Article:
Without getting too far into the technicalities of image formatting , you'll need to ensure that you're editing and formatting your web images correctly. When preparing an image for web, always make sure to resample the image, rather than resize. This alters the amount of pixels in the image (and the size at which it will appear on screen), which in turn alters the file size. It’s important to keep file sizes as low as possible to avoid slowing page-load speeds.
Different image formats support different features; therefore there's a ‘right’ format for each particular image to give the desired visual results and functional requirements. GIF, PNG and JPEG are the three universally supported image formats, which will display in all browsers.
When uploading images to the web, always ensure to resample and export them in an image editor like Photoshop, making sure the image has the same dimensions as the area it will be displayed in – don't use code or your CMS system to amend the image size. If you have a main image which needs a thumbnail, create two separate images, rather than resizing in code.
3. Save images for web
When preparing images for the web, you often need to compromise between image display quality and file size. When saving images from Photoshop, always select the ‘Save for Web and Devices’ or alternative option. You can view multiple versions of an image simultaneously and modify optimisation settings as you preview the image in order to select the best combination of settings for your needs.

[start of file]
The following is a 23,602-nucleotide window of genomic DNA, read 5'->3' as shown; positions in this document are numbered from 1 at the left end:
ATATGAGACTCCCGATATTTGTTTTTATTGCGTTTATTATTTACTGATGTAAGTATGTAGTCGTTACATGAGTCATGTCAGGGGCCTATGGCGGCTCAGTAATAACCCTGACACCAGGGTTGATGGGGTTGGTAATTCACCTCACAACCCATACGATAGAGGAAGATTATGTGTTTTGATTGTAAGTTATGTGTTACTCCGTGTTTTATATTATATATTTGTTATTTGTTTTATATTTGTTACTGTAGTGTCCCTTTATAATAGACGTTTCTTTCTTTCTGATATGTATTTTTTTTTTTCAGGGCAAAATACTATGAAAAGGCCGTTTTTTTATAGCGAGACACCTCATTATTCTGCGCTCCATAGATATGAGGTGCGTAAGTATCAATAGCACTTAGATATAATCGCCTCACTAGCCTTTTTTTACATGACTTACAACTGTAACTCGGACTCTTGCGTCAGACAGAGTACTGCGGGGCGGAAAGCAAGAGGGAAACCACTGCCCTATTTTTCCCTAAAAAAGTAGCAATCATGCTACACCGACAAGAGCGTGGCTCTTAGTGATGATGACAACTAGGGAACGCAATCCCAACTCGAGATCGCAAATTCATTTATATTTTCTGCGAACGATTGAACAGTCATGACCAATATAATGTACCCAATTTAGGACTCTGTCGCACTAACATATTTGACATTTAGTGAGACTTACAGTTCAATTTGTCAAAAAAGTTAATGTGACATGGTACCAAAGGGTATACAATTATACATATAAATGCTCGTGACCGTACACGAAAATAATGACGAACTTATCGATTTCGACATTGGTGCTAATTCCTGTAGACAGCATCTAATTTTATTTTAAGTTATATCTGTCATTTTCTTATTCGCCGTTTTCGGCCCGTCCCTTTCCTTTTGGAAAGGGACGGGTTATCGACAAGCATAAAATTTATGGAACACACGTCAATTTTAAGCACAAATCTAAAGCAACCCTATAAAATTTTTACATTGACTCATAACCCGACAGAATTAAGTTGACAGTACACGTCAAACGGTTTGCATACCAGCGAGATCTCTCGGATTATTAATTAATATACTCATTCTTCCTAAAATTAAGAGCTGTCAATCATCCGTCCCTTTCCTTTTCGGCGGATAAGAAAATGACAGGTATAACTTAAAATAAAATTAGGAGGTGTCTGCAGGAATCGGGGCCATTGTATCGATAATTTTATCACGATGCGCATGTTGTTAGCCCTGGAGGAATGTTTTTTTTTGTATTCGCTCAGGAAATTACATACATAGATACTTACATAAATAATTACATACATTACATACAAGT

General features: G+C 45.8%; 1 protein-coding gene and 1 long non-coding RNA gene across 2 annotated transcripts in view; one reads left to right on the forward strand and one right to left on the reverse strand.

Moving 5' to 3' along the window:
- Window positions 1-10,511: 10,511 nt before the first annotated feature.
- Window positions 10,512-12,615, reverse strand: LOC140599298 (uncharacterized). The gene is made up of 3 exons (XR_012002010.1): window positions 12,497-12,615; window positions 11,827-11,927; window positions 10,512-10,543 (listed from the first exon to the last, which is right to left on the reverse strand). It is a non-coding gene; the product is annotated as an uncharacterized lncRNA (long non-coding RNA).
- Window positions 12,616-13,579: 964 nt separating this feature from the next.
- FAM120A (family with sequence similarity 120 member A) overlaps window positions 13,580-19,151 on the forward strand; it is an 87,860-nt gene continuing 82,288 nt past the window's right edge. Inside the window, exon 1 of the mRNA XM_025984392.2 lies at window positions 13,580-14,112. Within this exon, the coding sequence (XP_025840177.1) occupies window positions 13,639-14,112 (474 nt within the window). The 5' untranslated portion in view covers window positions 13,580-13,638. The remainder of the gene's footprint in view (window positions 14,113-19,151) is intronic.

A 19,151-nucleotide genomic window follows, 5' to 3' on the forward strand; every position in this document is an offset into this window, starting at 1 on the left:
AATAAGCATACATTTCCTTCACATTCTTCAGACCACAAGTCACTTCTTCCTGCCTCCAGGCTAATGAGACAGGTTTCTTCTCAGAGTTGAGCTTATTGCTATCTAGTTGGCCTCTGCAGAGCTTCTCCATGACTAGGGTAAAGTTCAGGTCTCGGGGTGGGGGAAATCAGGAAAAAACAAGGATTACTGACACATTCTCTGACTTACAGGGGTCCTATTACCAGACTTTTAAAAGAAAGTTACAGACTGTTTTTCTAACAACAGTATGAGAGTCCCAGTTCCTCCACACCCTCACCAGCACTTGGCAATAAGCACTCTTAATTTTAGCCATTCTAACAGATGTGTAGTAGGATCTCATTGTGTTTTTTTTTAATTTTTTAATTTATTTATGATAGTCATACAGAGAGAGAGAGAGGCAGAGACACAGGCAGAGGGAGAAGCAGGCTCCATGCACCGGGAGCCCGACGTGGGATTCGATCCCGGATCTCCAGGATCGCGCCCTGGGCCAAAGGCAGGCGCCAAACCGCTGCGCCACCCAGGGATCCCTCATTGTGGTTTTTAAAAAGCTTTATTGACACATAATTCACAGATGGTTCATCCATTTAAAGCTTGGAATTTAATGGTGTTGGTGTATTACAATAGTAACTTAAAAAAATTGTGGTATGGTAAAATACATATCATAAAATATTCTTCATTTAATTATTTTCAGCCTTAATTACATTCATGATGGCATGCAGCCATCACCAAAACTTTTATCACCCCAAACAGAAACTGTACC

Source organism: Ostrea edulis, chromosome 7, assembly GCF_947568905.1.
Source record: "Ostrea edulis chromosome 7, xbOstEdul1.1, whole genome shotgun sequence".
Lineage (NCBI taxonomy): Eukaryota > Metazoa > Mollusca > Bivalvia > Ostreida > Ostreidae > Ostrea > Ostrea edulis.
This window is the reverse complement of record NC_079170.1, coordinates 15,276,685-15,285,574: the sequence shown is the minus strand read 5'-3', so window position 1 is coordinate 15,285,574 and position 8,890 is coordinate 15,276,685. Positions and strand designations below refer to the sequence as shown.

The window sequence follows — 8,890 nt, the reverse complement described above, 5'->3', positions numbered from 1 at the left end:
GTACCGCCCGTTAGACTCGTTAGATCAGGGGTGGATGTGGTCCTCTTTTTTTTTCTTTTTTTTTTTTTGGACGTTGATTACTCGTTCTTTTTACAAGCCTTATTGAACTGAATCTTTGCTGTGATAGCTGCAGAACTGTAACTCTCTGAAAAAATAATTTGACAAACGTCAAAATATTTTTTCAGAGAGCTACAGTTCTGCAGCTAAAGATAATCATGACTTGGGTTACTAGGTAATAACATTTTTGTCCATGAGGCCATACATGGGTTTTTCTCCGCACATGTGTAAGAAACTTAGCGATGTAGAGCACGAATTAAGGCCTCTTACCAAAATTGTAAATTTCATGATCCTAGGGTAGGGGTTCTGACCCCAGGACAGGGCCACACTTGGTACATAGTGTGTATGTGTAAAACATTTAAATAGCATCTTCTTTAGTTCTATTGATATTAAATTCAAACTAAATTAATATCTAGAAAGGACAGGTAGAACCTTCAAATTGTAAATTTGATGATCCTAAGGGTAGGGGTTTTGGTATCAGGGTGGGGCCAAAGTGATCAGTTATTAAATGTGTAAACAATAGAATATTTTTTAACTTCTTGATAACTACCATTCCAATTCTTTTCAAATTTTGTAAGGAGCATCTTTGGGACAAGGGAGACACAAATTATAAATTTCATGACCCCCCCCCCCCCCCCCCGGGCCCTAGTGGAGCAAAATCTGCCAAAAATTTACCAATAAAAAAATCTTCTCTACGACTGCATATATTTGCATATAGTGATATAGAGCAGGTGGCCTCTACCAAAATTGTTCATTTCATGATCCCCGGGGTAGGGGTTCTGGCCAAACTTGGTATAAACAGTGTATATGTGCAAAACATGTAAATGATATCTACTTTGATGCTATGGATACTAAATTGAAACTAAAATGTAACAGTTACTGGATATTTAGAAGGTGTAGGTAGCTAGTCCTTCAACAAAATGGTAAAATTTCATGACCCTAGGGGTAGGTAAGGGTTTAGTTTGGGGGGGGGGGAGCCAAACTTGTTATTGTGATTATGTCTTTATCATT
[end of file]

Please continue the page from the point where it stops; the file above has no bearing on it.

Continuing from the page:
Once the images have been exported, it's important to ensure they're being tagged up correctly...
4. Name your images descriptively
It's never good practice to upload images with the default name that your camera or download provides. Instead, you should be renaming web images with short and descriptive keyword-rich file names.
A descriptive file name provides search engines with a clear pointer of what your image, and therefore the overall page content is about. Think about the search terms that users may be using to find those products or services online and apply them to your image file names.
5. Optimise your alt tags
Alt tags provide a text alternative to images when browsers can’t render them, or are set to not display them. When filled out correctly, these provide additional SEO benefits, giving opportunity to further associate your chosen keywords with the images displaying on your page.
When a great alt tag is combined with a descriptive file name, your images are more likely to show up in online image searches, in turn improving your organic search rankings. Ensure alt tags are filled out for all images on your site, but ensure they're unique even for similar images, and that they're not 'overstuffed’ with keywords.
6. Use descriptive anchor text
In line with the above two steps, it’s also a good idea to use descriptive in-text anchors (hyperlinked text) to link to photo galleries, enhancing the user experience and search engine ‘bots’ by helping them to understand the link destination.
7. Create an image site map
Search engine bots cannot crawl or index images that are not tagged properly in the webpage source code, so you must let them know about the images by listing their location in a site map – this can be part of your website’s existing site map, or an individual image site map.
Here at Yachting Pages, we use Adobe Photoshop to manipulate our web images. If you don't have Photoshop, there are plenty of online image editing tools that can help you in optimising your web images, some of which are free of charge. Pixlr, PicMonkey, GIMP and FotoFlexer are just some good examples.